Recommendations of the Task Force on Climate-related Financial Disclosures

Recommendations of the Task Force on Climate-related Financial Disclosures

One of the most significant, and perhaps most misunderstood, risks that organisations face today relates to climate change. While it is widely recognized that continued emission of greenhouse gases will cause further warming of the planet and this warming could lead to damaging economic and social consequences, the exact timing and severity of physical effects are difficult to estimate.

The large-scale and long-term nature of the problem makes it uniquely challenging, especially in the context of economic decision making. Accordingly, many organizations incorrectly perceive the implications of climate change to be long term and, therefore, not necessarily relevant to decisions made today.
 
The potential impacts of climate change on organizations, however, are not only physical and do not manifest only in the long term. To stem the disastrous effects of climate change within this century, nearly 200 countries agreed in December 2015 to reduce greenhouse gas emissions and accelerate the transition to a lower-carbon economy. The reduction in greenhouse gas emissions implies movement away from fossil fuel energy and related physical assets. This coupled with rapidly declining costs and increased deployment of clean and energy-efficient technologies could have significant, near-term financial implications for organizations dependent on extracting, producing, and using coal, oil, and natural gas. While such organizations may face significant climate- related risks, they are not alone. In fact, climate- related risks and the expected transition to a lower-carbon economy affect most economic sectors and industries. While changes associated with a transition to a lower-carbon economy present significant risks, they also create significant opportunities for a broad range of organizations focused on climate change mitigation and adaptation solutions.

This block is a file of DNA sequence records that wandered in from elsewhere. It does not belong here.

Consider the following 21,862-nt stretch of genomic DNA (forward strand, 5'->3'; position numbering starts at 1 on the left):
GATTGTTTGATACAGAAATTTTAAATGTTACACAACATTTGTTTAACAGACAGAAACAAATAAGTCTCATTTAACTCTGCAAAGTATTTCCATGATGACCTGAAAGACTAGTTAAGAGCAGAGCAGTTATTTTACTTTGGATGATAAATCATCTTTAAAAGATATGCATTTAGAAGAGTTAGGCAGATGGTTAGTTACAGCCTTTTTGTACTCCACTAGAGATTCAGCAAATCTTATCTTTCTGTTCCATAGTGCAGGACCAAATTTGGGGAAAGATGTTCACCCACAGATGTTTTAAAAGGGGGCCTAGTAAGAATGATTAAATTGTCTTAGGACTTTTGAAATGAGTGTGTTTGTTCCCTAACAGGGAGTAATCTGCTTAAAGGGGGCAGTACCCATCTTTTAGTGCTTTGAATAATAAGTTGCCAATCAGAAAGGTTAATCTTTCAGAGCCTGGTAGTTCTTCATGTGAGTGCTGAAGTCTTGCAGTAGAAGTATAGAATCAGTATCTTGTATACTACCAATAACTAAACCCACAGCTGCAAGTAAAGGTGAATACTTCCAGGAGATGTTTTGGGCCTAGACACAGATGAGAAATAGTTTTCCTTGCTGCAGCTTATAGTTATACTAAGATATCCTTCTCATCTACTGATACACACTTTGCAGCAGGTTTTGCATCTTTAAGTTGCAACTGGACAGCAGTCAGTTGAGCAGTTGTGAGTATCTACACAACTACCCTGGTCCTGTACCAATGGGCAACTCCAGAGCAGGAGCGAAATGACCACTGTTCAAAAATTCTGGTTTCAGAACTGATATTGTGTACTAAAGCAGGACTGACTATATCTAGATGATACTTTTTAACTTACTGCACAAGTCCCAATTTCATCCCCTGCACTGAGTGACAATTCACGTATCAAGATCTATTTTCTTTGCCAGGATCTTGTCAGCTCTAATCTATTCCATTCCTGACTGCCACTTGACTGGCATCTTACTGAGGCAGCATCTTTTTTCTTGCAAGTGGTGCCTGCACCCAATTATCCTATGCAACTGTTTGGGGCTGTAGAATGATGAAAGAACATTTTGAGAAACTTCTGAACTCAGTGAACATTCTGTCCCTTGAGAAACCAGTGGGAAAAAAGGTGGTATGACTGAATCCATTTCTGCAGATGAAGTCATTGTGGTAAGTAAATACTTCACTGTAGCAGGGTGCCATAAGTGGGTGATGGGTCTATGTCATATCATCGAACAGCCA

Because this transition to a lower-carbon economy requires significant and, in some cases, disruptive changes across economic sectors and industries in the near term, financial policymakers are interested in the implications for the global financial system, especially in terms of avoiding severe financial shocks and sudden losses in asset values. Potential shocks and losses in value include the economic impact of precipitous changes in energy use and the revaluation of carbon-intensive assets—real and financial assets whose value depends on the extraction or use of fossil fuels. Given such concerns, and the potential impact on financial intermediaries and investors, the G20 Finance Ministers and Central Bank Governors asked the Financial Stability Board to review how the financial sector can take account of climate- related Recommendations of the Task Force on Climate-related Financial Disclosures iii
issues. As part of its review, the Financial Stability Board identified the need for better information to support informed investment, lending, and insurance underwriting decisions to improve understanding and analysis of climate-related risks and opportunities, and over time, to help promote a smooth rather than an abrupt transition to a lower-carbon economy.
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